The eminent Hindi writer, poet, play-wright, journalist, and nationalist Rambriksh Benipuri, who spent more than eight years in prison fighting for India's independence, wrote:

When I recall Non-Cooperation era of 1921, the image of a storm confronts my eyes. From the time I became aware, I have witnessed numerous movements, however, I can assert that no other movement upturned the foundations of Indian society to the extent that the Non-Cooperation movement did. From the most humble huts to the high places, from villages to cities, everywhere there was a ferment, a loud echo.[1]

Success and suspension[edit]

The success of the revolt was a total shock to British authorities and a massive encouragement to millions of Indian nationalists. Then on February 5, 1922, in the Chauri Chaura, after violent clashes between the local police and the protesters in which three protesters were killed by police firing, the police chowki (pron.-chau key) (station) was set on fire by the mob, killing 22 of the police occupants.

Mahatma Gandhi felt that the revolt was veering off-course, and was disappointed that the revolt had lost its non-violent nature. He did not want the movement to degenerate into a contest of violence, with police and angry mobs attacking each other back and forth, victimizing civilians in between. Gandhi appealed to the Indian public for all resistance to end, went on a fast lasting 3 weeks, and called off the non-cooperation movement.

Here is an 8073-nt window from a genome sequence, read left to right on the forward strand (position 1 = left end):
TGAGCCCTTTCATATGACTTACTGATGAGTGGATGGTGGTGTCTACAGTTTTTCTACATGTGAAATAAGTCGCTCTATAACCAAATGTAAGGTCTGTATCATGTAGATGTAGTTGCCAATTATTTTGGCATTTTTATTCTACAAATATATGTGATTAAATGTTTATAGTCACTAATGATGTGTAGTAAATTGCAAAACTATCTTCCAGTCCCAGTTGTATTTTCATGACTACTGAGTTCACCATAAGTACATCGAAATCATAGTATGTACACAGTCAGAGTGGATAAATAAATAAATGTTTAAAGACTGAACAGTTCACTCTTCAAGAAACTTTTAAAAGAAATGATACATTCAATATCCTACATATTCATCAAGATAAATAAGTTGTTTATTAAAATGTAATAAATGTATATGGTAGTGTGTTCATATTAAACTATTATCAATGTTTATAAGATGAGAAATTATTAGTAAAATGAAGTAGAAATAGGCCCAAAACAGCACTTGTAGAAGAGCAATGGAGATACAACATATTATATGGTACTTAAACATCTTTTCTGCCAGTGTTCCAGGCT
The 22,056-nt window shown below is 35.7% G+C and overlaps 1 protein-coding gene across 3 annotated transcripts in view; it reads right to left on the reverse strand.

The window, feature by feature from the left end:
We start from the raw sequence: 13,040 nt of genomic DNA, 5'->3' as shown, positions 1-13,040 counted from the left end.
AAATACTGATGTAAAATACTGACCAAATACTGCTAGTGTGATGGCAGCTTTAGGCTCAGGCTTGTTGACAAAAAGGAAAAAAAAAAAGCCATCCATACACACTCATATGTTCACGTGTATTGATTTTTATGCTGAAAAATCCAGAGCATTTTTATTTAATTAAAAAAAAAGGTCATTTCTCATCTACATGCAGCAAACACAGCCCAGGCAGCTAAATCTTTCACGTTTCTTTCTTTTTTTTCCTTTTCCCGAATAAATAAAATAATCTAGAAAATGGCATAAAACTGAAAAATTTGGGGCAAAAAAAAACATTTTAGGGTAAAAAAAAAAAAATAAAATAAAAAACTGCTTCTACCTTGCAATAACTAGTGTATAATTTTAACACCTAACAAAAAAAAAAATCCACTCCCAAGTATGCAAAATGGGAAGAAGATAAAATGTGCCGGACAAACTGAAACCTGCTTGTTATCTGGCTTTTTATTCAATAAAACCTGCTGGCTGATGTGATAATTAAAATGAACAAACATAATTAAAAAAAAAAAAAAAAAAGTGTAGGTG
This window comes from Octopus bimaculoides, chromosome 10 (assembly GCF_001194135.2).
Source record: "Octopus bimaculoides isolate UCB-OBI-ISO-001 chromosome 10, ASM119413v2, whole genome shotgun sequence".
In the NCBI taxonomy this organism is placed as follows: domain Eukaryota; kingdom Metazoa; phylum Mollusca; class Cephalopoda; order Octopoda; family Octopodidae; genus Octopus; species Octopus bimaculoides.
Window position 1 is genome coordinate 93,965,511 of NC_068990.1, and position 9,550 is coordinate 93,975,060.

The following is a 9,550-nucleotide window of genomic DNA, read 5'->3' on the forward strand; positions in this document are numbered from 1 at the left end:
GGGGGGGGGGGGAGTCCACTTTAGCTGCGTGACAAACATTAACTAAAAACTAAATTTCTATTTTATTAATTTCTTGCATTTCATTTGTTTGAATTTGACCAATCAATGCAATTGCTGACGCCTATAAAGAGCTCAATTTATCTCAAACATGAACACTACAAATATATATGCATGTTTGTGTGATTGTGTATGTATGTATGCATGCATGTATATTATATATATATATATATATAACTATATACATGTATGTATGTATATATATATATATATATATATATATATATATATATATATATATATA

End of non-cooperation[edit]

The non-cooperation movement was withdrawn because of the Chauri Chaura incident. Although he had stopped the national revolt single-handedly, on March 10, 1922, Gandhi was arrested. On March 18, 1922, he was imprisoned for six years for publishing seditious materials. This led to suppression of the movement and was followed by the arrest of other leaders.

Although most Congress leaders remained firmly behind Gandhi, the determined broke away. The Ali brothers would soon become fierce critics. Motilal Nehru and Chittaranjan Das formed the Swaraj Party, rejecting Gandhi's leadership. Many nationalists had felt that the non-cooperation movement should not have been stopped due to isolated incidents of violence, and most nationalists, while retaining confidence in Gandhi, were discouraged.

Contemporary historians and critics suggest that the movement was successful enough to break the back of British rule, and possibly even the catalyst for the movement that lead to independence in 1947.

But many historians and Indian leaders of the time also defended Gandhi's judgment. However, there have been claims that Gandhi called off the movement in an attempt to salvage his own personal image, which would have been tarnished had he been blamed for the Chauri Chaura incident, although a similar type of movement was introduced in 1930, the civil disobedience movement. The main difference was the introduction of a policy of violating the law.

Savings[edit]

Gandhi's commitment to non-violence was redeemed when, between 1930 and 1934, tens of millions again revolted in the Salt Satyagraha which made India's cause famous worldwide for its unerring adherence to non-violence. The Satyagraha ended in success: the demands of Indians were met, and the Congress Party was recognized as a representative of the Indian people. The Government of India Act 1935 also gave India its first taste in democratic self-governance.

See also[edit]

References[edit]

  1. ^ Biswamoy Pati (ed.), Lata Singh (2014). Colonial and Contemporary Bihar and Jharkhand (Chapter 7. Lata Singh, Nationalism in Bihar, 1921-22: Mapping Resistances quoting Suresh Sharma (ed.) Benipuri Granthavali, vol. IV, 1998, p.38). Primus Books. p. 264 (at p. 127). ISBN 978-93-80607-92-4. 

Further reading[edit]